Category Archives:

Corporate bonds

The ECB resumes corporate bond purchases — here is what you have to know

All eyes are on central banks these days as major
monetary policy decisions have been driving global bond markets. The eagerly
awaited September meeting of the Governing Council of the European Central Bank
(ECB) has given bond investors much food for thought. In particular, the new
round of its asset purchase programme (APP)—announced in true ECB fashion revealing
only the bare minimum of det…

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What if the ECB starts buying corporate bonds again?

In his distinctively dovish Sintra speech two weeks ago Mario Draghi left the door wide open for further loosening of monetary policy in the Euro area. All options seem to be on the table to bolster European inflation numbers, including a new round of quantitative easing. Draghi’s remark about the ECB’s Asset Purchase Programme (APP) still having considerable headroom fuelled hopes amongst ma…

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Eskom, Pemex: two distinct stories but a similar root of problem

Fully government-owned corporate bond issuers (or quasi sovereigns) are one of the most interesting areas of emerging market debt investing, due to the hybrid nature of their credit risk: partly corporate credit, partly sovereign risk. Venezuela’s national oil company PDVSA is an example of what can go wrong, as it is in default. Bond investors are therefore currently spending more time looking…

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The Rise of Emerging Market Corporate Bonds

Few investors would have bet on emerging market (“EM”) corporate bonds fifteen years ago. In 2004 the EM external (also known as hard-currency) corporate bond universe was relatively small at approximately US$ 270bn. By 2009 the asset class had more than doubled to US$ 600bn driven by strong economic expansion across developing economies notably the BRIC countries. Since the global financial cr…

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Panoramic Weekly: Bonds take a bath

The bond sell-off that started last week with the publication of strong US data continued over the past five trading days, even if Friday’s job report came in below expectations and a slew of global data and events only confirmed a worsening momentum: the International Monetary Fund (IMF) cut this year’s world economic growth forecast to 3.7%, down from 3.9%, citing challenges to trade; Italian…

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Panoramic Weekly: Stars and Strikes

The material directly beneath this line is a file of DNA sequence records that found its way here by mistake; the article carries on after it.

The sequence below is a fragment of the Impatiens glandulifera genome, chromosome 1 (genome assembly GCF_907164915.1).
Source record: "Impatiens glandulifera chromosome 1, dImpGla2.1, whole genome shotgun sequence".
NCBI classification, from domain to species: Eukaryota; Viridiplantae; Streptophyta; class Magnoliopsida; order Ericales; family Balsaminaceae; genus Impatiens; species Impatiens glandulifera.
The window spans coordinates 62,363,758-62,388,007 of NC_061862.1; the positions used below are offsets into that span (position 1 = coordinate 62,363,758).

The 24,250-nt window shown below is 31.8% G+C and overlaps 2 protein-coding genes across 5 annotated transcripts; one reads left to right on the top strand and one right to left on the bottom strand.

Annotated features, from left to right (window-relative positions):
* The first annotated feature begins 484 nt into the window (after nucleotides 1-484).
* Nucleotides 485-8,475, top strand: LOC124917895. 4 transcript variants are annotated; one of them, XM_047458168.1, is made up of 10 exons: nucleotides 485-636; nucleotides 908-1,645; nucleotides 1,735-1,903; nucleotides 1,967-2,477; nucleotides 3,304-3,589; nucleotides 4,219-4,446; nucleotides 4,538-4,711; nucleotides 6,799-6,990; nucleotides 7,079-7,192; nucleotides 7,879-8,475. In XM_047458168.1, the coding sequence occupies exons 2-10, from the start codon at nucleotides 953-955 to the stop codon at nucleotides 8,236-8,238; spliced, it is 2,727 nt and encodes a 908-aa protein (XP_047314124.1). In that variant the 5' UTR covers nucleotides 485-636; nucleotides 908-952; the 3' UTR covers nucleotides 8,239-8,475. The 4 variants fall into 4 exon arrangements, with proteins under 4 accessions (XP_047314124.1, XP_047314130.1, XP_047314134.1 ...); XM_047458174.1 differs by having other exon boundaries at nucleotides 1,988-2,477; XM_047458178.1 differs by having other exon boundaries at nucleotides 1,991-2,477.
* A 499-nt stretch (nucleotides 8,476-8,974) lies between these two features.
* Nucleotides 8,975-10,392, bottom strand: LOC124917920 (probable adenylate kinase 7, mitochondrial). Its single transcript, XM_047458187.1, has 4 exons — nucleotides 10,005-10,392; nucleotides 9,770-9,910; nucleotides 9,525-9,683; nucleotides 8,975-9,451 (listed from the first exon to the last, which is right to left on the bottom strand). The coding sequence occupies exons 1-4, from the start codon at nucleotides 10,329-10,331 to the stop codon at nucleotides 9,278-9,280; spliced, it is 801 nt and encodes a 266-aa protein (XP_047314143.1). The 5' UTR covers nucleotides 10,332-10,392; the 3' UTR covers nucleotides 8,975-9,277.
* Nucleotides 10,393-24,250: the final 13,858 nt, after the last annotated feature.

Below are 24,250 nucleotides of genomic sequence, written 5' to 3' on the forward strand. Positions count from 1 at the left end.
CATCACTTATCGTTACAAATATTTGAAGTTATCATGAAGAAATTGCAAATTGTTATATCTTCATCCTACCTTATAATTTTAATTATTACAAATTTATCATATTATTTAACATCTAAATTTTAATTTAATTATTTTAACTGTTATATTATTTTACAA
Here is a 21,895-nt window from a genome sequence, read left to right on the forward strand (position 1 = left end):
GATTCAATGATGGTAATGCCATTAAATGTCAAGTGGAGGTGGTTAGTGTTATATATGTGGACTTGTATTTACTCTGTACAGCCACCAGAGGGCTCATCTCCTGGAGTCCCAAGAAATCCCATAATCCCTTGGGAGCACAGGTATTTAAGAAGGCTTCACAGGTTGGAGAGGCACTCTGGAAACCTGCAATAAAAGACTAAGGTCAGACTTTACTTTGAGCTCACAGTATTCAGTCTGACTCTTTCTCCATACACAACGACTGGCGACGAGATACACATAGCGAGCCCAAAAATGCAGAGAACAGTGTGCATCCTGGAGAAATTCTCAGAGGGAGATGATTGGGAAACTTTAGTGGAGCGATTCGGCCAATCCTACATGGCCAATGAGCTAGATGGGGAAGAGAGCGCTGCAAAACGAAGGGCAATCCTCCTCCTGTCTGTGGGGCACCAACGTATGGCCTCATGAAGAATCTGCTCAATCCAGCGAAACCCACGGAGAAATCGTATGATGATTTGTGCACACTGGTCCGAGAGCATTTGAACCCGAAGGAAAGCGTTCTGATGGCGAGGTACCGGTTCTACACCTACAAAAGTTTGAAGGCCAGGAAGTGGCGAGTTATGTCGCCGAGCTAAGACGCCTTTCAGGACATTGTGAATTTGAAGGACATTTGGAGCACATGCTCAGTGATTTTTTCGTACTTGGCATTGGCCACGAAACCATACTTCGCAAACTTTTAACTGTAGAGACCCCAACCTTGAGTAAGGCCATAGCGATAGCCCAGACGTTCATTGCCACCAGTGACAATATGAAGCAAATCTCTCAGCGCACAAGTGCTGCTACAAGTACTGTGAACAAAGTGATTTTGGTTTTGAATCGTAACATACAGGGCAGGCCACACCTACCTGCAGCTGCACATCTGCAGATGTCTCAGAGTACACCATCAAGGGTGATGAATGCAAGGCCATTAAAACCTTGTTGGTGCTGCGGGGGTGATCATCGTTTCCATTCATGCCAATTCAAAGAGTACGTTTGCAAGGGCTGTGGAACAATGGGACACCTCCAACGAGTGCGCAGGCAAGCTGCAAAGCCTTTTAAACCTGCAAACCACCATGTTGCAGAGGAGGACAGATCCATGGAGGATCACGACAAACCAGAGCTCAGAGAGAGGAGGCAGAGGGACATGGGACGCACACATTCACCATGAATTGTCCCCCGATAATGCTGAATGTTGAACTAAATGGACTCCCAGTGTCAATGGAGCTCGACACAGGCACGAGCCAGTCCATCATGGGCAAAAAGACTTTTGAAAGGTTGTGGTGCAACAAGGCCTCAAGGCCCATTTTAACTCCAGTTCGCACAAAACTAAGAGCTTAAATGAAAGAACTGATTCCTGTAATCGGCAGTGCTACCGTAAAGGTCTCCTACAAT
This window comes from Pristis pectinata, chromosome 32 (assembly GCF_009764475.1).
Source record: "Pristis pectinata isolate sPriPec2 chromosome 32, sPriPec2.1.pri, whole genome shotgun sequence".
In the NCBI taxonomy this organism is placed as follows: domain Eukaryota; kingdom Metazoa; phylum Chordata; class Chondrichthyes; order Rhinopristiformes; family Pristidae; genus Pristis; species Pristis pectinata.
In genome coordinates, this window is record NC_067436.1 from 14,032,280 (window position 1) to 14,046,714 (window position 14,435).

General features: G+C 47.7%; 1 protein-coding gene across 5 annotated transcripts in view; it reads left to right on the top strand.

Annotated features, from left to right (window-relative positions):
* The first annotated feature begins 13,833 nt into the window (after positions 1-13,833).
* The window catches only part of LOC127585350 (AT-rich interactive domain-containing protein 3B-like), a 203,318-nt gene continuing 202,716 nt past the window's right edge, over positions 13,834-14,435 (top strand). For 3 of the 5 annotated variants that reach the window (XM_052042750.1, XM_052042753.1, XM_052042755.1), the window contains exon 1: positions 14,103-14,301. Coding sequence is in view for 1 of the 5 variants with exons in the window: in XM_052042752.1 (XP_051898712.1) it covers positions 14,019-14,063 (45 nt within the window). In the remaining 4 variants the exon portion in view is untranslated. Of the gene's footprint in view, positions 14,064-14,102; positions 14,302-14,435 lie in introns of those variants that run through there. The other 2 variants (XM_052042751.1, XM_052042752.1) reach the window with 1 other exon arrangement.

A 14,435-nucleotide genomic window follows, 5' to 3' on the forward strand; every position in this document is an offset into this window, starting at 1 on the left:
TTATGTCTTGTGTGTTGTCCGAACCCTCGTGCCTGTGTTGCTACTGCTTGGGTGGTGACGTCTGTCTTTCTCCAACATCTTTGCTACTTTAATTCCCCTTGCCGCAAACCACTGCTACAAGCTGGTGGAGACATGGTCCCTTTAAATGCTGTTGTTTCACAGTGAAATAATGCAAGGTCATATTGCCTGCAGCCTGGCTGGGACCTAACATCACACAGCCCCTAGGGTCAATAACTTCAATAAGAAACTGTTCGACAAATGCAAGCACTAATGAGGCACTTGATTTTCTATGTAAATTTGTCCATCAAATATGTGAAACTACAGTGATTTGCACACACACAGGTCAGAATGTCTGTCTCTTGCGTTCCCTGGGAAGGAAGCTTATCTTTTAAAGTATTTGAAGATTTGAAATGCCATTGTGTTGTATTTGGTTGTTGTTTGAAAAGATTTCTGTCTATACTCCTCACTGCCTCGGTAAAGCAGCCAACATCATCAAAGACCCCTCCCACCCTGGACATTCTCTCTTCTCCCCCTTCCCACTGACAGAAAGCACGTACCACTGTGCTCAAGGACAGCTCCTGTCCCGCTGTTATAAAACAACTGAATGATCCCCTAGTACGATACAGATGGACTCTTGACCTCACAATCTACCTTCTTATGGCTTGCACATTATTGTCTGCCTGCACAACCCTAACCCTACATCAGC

Global bond markets reacted sharply to Wednesday’s release of US Services data, which struck its best mark in 21 years: US 10-year yields spiked to 3.2%, the highest since 2011, while the dollar reversed a gloomy September to recover its August level. The usually less reactive 30-year Treasury yields surged, leading some investors such as M&G fund manager Richard Woolnough to argue that the mar…

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Watch Your Step: Cliff Edge risk in European High Yield

This has not been a vintage year for total returns in the European High Yield market: wider spreads have led to small capital losses, barely offset by a relatively low income of 3.2%, which has resulted in an anaemic total return of 0.22% year to date. Unexciting and dull? Yes, but only if one looks at the surface. The underlying trends are far more interesting – and relevant for investors.

Eve…

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The impact of the technology tantrum on US corporate bond valuations

It is fair to say that markets have become more lively of late. One sector in particular has been the epicentre of revived market volatility – Technology.

In the US high yield market, the US tech sector has weakened relative to the broader US high yield market. Given higher leveraged balance sheets, high yield bonds tend to be more sensitive to sector specific headwinds.

The chart below shows t…

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2017 investment grade review – a rising tide lifts all boats

Let’s be honest, 2017 won’t go down in history as the most exciting year for investment grade (IG) credit markets. IG credit spreads have moved more or less in one direction only: lower and lower. Still, there are valuable lessons to be learnt. Here are our key takeaways.

Positive mood swing in Europe drove EUR IG outperformance vs USD IG.

Back in early 2017 the logic was as follows: After the…

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Trump should reappoint Yellen. Also: credit spreads are tight, Tesla, Laffer’s napkin and other stuff.

  1. The Fed Chair choice should be obvious for Trump.  Yellen all the way.  I don’t understand why he would choose Taylor.

President Trump is likely to announce his choice for the next Fed Chair by the end of this month.  Whilst current Chair Janet Yellen is still in the running, she has been slipping down the betting over the past few weeks.  There are three good reasons why (from his perspectiv…

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